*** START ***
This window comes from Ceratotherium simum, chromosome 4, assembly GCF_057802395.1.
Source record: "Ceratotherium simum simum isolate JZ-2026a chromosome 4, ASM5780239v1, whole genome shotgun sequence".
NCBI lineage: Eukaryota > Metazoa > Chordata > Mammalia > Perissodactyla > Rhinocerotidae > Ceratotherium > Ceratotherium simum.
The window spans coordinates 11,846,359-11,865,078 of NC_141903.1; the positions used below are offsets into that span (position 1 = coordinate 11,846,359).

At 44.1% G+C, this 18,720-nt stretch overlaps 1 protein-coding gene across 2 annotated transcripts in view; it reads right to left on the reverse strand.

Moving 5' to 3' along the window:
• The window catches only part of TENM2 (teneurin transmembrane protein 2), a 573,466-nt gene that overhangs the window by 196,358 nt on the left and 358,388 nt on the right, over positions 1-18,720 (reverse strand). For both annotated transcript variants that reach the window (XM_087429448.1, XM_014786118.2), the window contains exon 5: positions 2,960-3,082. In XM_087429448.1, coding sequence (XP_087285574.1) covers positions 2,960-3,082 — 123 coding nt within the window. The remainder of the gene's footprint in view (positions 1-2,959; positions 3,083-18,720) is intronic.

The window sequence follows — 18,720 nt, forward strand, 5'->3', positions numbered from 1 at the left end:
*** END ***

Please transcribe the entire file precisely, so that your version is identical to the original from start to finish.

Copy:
This window comes from Ceratotherium simum, chromosome 4, assembly GCF_057802395.1.
Source record: "Ceratotherium simum simum isolate JZ-2026a chromosome 4, ASM5780239v1, whole genome shotgun sequence".
NCBI lineage: Eukaryota > Metazoa > Chordata > Mammalia > Perissodactyla > Rhinocerotidae > Ceratotherium > Ceratotherium simum.
The window spans coordinates 11,846,359-11,865,078 of NC_141903.1; the positions used below are offsets into that span (position 1 = coordinate 11,846,359).

At 44.1% G+C, this 18,720-nt stretch overlaps 1 protein-coding gene across 2 annotated transcripts in view; it reads right to left on the reverse strand.

Moving 5' to 3' along the window:
• The window catches only part of TENM2 (teneurin transmembrane protein 2), a 573,466-nt gene that overhangs the window by 196,358 nt on the left and 358,388 nt on the right, over positions 1-18,720 (reverse strand). For both annotated transcript variants that reach the window (XM_087429448.1, XM_014786118.2), the window contains exon 5: positions 2,960-3,082. In XM_087429448.1, coding sequence (XP_087285574.1) covers positions 2,960-3,082 — 123 coding nt within the window. The remainder of the gene's footprint in view (positions 1-2,959; positions 3,083-18,720) is intronic.

The window sequence follows — 18,720 nt, forward strand, 5'->3', positions numbered from 1 at the left end: